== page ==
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You're right, Dinko. Sadly, because I think the iPod is an overrated product. It's a good one, no doubt, and does what it proposes to do better than others (ah, Sony...), but now that I own one I wonder why the little annoyances I face are never raised by the media, especially when the reviewers may complain about these issues when they talk about iPod competitors. There's an incredible goodwill towards Apple. Somehow it captured the "cool" factor so well that nobody seems to be willing to risk criticizing it, as if you could not be cool doing so. But indeed I see now very few reasons to avoid having one. To me, gapless was the dealbreaker. It stopped being one.

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Sony's got a really good iPod killer in the Vaio Pocket. I've had mine for over a year and it's great! I have had no problems with it. I don't hear much about it since the NW- series has come out, but are there plans to upgrade the firmware with video or anything else?

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  • 1 month later...

I've already mentioned I don't like how iTunes organizes its library, something that has to do with my preference for classical music and to be album-oriented. SonicStage works better in that sense to my tastes. I also had my share of problems with iTunes. Once, it bungled MP3 tags I've edited on it, making a 5 min track list as being 23 min long. I had to use VBRfix to correct lots of files. It also crashed once while updating the

Hi Beethovenian -

I myself have made the switch to iPod recently for the same reason you and others here have. I actually like the sound quality - to me it is on par with my HD-3. All is not equal though for my comparison since on my HD-3 I was using ATRAC at 105 and on my iPod I'm using 192 VBR mp3 (-V2 LAME). Why the difference? Disc space!

Regarding your problem with the time not being displayed correctly and having to use vbrfix - I encountered the same problem at first. I found that using the latest version of LAME that comes with the latest version of foobar2000 solved the problem. The latest version of foobar2000 also has a nice tagging facility. If you use foobar2000's tagging facility, make sure you have the latest version and check the "compatability option" in the tagging options settings. Otherwise you will get little boxes at the end of each tag. (Yes, just like SS, iTunes has its warts).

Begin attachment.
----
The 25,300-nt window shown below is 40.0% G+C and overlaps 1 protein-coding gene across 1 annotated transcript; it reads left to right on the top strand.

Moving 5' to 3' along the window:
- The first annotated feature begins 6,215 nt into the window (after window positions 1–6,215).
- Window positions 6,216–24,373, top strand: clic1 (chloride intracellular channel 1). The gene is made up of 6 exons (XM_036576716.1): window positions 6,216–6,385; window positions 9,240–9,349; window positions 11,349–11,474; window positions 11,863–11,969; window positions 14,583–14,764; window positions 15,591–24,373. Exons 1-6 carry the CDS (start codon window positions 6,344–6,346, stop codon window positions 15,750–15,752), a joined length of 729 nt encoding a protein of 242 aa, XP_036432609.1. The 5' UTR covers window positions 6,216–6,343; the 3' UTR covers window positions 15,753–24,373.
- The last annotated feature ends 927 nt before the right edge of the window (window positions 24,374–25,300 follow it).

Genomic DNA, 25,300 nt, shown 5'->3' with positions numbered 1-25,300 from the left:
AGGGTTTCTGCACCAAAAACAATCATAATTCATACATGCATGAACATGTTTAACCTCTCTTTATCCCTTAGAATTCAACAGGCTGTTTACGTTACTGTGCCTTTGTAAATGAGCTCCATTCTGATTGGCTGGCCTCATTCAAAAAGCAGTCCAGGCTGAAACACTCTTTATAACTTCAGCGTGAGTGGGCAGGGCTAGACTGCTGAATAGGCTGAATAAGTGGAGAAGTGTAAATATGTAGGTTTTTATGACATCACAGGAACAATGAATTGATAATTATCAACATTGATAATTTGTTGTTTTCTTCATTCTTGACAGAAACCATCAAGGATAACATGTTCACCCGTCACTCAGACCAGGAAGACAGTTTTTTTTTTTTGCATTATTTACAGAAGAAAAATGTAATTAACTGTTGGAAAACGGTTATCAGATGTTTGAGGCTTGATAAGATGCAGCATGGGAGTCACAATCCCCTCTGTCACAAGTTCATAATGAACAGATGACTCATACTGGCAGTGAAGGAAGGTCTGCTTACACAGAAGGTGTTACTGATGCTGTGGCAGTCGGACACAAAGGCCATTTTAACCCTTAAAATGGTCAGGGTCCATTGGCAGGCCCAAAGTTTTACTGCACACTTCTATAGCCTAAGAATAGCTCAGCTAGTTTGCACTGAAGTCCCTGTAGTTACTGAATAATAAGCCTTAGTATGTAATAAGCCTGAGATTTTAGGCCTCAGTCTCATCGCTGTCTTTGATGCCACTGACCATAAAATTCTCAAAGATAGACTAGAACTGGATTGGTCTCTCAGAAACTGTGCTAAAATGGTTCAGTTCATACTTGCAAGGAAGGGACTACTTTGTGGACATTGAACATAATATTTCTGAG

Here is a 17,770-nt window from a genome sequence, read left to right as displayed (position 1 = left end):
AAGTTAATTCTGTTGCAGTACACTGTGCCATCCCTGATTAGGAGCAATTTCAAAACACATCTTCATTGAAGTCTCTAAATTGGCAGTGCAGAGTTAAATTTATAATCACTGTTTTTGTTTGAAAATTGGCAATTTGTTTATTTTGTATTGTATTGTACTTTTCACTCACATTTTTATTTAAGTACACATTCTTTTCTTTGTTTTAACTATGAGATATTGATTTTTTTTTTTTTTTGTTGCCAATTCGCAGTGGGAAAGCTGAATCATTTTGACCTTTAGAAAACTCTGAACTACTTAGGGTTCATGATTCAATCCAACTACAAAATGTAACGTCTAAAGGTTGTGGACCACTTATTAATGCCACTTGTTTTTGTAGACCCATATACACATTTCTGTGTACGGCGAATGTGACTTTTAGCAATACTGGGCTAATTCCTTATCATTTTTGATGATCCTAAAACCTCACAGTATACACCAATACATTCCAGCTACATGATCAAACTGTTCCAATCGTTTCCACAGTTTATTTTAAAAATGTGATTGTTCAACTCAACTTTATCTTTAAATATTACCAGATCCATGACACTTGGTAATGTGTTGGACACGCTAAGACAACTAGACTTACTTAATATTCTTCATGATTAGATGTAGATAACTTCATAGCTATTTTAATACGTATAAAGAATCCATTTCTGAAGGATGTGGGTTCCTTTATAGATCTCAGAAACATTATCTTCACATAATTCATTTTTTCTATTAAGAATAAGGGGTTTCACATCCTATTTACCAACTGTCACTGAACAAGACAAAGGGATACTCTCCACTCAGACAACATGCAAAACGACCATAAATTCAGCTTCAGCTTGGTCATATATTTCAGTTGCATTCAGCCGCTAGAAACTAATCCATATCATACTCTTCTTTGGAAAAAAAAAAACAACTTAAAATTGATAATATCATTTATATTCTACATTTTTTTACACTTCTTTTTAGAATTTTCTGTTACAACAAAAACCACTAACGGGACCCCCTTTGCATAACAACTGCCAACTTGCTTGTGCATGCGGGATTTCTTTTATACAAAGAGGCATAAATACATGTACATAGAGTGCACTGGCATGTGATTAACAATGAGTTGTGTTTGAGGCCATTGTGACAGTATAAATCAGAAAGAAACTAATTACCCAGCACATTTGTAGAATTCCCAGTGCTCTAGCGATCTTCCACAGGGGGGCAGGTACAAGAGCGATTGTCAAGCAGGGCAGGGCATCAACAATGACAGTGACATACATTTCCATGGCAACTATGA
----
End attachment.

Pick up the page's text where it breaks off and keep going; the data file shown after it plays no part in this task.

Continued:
I agree iTunes isn't quite "all that"; there are things about SS that I like better than iTunes. However, this is trumped by the fact that I can use 3rd party tools such as foobar2000 and drag the results into iTunes. Because SS doesn't support gapless mp3 playback, you are forced to use it as both an encoder (no 3rd party ATRAC encoders out there) and library manager. No longer do I have to convert FLAC or APE files to WAV and then drag them an album at a time into SS and label them there. Now, I convert FLAC and APE directly to mp3 all at once, run the tagger to automatically tag, and then simply drag the files into iTunes.

My favorite capability of the iPod and iTunes is that I can maintain a playlist that is a subset of my music collection that is automatically sync'ed to my iPod. I can manage what I want on my iPod without the device even connected. Once I'm done, I connect my iPod and my changes are made automatically. And I can maintain a separate playlist that represents music to be uploaded to my wife's Nano.

When I first got my iPod, I ran into some frustrating issues like the track duration being off. And at first I thought "so what is everybody so ga-ga about iTunes for - it's not any better than SS!!". Yes, there was ramp up time just like when I first started using SS and my Sony devices. But the more I used it and understood how to get around some of the warts and grasped auto-syncing with specific playlists, the more I realized iPod was just better for me.

Hope some of this helps you.


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I'm simply waiting for the Video Walkman that should be announced soon. Hopefully Sony can get it right. I don't know why they aren't capitalizing on the busy Winter season to release it, very stupid move. But if this Walkman is great, then I guess it will make up for it. I have an iPod, I'm a basic music listener, so I think it's fine. However, I hate it's battery life (or lack thereof), I barely get more than 4-5 hours on a single charge. I don't want Microsoft products, so I'm not even paying attention to the Zune, hopefully Sony can make a killer product. Anybody know anything about it?

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  • 2 weeks later...

I don't have the numbers at hand, but we can safely assume that we, as Sony Walkman users, are just a marginal 'bunch' compared to the huge iPod community.

I have my reasons and explanations why iPod was/is this much successful. First of all, Apple managed to create a 'legend' around the product by joining forces with U2 and Madonna, which boosted the popularity of the device and its name. In addition to this, they have convinced car manufacturers to offer iPod interfaces for customers. Yes, they are called "iPod interface" and not Walkman or iRiver or Creative Labs.

Secondly, the concept combining the software (iTunes) and with $0.99 single-track purchase option was an instant hit. Like me, there are millions of people, who would love to have a single song, instead of buying the whole album.

To make the long story short, Apple successfully promoted iPod via various prominent names/brands. They are not an easy rival to defeat.

Just read the message on the forum that NW-A3000 have been discontinued. Sony had announced this player back in September, 2005. It 'survived' the market just for 12 months and now it's a part of the history. For me, this is an indication that things didn't go well for Sony in terms of sales figures.

Whether iPod is an overrated product or not, we have to agree that it's a huge commercial success regardless of the negative comments. Everything is running around iPod, it has a huge follower base, it has infinite number of accessories etc.

Now iPod is that what Sony Walkman was in the 80s.

That said, I love my NW-A3000 :)